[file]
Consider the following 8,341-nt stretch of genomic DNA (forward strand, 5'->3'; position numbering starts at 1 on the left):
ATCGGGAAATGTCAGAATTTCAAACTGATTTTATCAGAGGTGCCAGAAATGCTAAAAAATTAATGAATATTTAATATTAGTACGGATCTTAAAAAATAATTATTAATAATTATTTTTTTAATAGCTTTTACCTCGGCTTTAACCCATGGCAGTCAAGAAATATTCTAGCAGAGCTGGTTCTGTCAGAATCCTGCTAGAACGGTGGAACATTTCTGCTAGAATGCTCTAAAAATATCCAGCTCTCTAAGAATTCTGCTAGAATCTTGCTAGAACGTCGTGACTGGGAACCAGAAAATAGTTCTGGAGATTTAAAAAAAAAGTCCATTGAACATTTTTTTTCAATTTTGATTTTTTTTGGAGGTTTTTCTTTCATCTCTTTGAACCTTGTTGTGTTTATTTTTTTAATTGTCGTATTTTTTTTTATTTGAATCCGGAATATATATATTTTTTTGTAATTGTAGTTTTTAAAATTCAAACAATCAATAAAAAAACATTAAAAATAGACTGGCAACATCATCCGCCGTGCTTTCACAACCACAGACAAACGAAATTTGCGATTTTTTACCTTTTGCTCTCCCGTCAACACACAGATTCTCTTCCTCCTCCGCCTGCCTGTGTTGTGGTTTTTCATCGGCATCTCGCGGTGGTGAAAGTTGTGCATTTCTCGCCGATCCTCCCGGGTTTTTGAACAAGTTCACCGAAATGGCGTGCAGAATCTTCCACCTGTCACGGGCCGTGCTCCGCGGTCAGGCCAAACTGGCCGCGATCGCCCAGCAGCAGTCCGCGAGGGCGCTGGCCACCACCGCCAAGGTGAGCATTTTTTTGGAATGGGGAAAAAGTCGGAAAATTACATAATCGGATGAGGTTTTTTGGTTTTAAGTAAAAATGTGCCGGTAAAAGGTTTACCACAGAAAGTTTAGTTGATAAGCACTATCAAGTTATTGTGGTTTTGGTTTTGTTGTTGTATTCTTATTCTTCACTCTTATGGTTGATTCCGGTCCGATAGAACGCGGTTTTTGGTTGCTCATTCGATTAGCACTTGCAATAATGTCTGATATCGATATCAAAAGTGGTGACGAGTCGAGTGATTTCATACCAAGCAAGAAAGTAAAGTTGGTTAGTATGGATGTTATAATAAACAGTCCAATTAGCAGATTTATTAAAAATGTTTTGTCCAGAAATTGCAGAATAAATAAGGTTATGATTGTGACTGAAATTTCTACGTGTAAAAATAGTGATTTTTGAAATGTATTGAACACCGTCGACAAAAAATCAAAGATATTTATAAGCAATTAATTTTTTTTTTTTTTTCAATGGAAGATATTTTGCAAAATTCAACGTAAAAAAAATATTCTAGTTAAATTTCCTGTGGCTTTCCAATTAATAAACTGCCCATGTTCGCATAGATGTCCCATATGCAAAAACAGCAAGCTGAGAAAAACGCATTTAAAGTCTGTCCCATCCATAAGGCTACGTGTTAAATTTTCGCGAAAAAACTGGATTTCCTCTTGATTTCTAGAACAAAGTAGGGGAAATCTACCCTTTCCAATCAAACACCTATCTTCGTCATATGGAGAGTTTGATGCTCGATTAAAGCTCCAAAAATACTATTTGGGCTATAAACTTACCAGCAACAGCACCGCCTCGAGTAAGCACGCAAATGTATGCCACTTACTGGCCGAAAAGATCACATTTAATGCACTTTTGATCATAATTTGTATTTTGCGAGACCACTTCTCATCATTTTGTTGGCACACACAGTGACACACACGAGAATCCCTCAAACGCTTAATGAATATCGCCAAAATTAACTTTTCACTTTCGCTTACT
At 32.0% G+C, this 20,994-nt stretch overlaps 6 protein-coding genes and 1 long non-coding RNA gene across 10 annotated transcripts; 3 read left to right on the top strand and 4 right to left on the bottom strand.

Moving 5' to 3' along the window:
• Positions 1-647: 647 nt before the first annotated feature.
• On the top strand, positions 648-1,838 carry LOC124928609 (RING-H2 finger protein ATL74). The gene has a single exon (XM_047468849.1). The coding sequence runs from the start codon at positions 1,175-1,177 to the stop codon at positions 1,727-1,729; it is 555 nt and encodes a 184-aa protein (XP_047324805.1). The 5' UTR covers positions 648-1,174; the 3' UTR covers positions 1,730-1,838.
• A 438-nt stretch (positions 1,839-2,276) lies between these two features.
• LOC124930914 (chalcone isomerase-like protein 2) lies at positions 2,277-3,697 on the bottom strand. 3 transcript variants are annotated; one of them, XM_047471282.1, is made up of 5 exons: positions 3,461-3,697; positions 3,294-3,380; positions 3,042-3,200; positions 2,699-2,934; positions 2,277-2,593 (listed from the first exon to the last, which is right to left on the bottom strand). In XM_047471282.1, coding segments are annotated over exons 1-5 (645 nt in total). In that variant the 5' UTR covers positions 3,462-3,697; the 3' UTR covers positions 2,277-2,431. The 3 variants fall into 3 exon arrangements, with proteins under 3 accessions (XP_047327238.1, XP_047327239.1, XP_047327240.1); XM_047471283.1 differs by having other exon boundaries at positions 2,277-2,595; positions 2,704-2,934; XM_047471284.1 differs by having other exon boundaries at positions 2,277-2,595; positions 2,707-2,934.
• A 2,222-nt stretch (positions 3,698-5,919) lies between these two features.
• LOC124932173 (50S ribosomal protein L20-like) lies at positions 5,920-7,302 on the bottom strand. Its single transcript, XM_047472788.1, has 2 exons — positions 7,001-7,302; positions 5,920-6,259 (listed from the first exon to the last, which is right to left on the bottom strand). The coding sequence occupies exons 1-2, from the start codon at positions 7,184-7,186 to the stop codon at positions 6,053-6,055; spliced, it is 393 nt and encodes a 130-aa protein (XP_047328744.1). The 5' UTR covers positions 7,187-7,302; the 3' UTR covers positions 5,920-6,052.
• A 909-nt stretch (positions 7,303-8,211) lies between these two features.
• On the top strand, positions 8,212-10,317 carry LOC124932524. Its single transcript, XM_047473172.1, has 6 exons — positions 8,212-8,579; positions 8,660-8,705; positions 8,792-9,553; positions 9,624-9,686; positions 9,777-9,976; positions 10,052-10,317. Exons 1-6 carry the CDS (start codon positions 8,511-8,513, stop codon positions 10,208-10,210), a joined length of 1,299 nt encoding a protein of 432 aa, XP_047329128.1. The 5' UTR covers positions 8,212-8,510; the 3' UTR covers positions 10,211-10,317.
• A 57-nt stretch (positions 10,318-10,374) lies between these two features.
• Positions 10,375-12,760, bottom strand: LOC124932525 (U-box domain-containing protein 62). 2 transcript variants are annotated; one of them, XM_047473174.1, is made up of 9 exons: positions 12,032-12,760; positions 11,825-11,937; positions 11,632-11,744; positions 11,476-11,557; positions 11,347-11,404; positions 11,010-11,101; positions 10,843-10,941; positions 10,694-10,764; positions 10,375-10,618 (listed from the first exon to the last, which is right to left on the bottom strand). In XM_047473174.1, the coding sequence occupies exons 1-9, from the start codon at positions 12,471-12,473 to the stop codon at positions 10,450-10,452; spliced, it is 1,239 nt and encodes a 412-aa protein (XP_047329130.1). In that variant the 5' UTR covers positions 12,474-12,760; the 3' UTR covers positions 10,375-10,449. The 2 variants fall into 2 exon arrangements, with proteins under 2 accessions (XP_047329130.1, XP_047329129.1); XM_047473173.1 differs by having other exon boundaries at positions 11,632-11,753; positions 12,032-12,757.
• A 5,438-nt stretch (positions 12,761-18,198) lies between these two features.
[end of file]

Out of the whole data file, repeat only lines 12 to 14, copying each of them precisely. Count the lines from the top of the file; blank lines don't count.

• On the top strand, positions 8,212-10,317 carry LOC124932524. Its single transcript, XM_047473172.1, has 6 exons — positions 8,212-8,579; positions 8,660-8,705; positions 8,792-9,553; positions 9,624-9,686; positions 9,777-9,976; positions 10,052-10,317. Exons 1-6 carry the CDS (start codon positions 8,511-8,513, stop codon positions 10,208-10,210), a joined length of 1,299 nt encoding a protein of 432 aa, XP_047329128.1. The 5' UTR covers positions 8,212-8,510; the 3' UTR covers positions 10,211-10,317.
• A 57-nt stretch (positions 10,318-10,374) lies between these two features.
• Positions 10,375-12,760, bottom strand: LOC124932525 (U-box domain-containing protein 62). 2 transcript variants are annotated; one of them, XM_047473174.1, is made up of 9 exons: positions 12,032-12,760; positions 11,825-11,937; positions 11,632-11,744; positions 11,476-11,557; positions 11,347-11,404; positions 11,010-11,101; positions 10,843-10,941; positions 10,694-10,764; positions 10,375-10,618 (listed from the first exon to the last, which is right to left on the bottom strand). In XM_047473174.1, the coding sequence occupies exons 1-9, from the start codon at positions 12,471-12,473 to the stop codon at positions 10,450-10,452; spliced, it is 1,239 nt and encodes a 412-aa protein (XP_047329130.1). In that variant the 5' UTR covers positions 12,474-12,760; the 3' UTR covers positions 10,375-10,449. The 2 variants fall into 2 exon arrangements, with proteins under 2 accessions (XP_047329130.1, XP_047329129.1); XM_047473173.1 differs by having other exon boundaries at positions 11,632-11,753; positions 12,032-12,757.